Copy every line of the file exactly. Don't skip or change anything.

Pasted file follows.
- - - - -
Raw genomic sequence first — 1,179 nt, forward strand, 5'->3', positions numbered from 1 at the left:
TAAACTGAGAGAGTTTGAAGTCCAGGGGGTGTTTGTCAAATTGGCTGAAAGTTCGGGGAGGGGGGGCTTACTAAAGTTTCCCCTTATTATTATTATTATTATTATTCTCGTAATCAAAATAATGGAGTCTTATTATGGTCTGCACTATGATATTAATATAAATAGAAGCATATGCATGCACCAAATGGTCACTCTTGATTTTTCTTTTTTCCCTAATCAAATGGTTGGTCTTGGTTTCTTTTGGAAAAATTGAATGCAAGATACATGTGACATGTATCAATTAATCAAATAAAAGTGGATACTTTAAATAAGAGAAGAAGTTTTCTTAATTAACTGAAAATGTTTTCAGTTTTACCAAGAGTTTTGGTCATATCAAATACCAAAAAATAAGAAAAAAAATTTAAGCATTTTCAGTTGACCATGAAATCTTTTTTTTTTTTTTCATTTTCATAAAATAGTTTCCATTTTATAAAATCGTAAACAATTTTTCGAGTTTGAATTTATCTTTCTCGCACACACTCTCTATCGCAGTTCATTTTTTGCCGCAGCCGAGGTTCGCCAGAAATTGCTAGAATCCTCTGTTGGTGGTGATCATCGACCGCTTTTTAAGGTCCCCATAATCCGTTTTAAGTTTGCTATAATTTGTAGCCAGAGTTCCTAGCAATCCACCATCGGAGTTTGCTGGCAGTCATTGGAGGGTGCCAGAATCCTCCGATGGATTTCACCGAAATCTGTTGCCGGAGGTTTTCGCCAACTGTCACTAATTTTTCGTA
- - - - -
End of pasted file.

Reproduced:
Raw genomic sequence first — 1,179 nt, forward strand, 5'->3', positions numbered from 1 at the left:
TAAACTGAGAGAGTTTGAAGTCCAGGGGGTGTTTGTCAAATTGGCTGAAAGTTCGGGGAGGGGGGGCTTACTAAAGTTTCCCCTTATTATTATTATTATTATTATTCTCGTAATCAAAATAATGGAGTCTTATTATGGTCTGCACTATGATATTAATATAAATAGAAGCATATGCATGCACCAAATGGTCACTCTTGATTTTTCTTTTTTCCCTAATCAAATGGTTGGTCTTGGTTTCTTTTGGAAAAATTGAATGCAAGATACATGTGACATGTATCAATTAATCAAATAAAAGTGGATACTTTAAATAAGAGAAGAAGTTTTCTTAATTAACTGAAAATGTTTTCAGTTTTACCAAGAGTTTTGGTCATATCAAATACCAAAAAATAAGAAAAAAAATTTAAGCATTTTCAGTTGACCATGAAATCTTTTTTTTTTTTTTCATTTTCATAAAATAGTTTCCATTTTATAAAATCGTAAACAATTTTTCGAGTTTGAATTTATCTTTCTCGCACACACTCTCTATCGCAGTTCATTTTTTGCCGCAGCCGAGGTTCGCCAGAAATTGCTAGAATCCTCTGTTGGTGGTGATCATCGACCGCTTTTTAAGGTCCCCATAATCCGTTTTAAGTTTGCTATAATTTGTAGCCAGAGTTCCTAGCAATCCACCATCGGAGTTTGCTGGCAGTCATTGGAGGGTGCCAGAATCCTCCGATGGATTTCACCGAAATCTGTTGCCGGAGGTTTTCGCCAACTGTCACTAATTTTTCGTA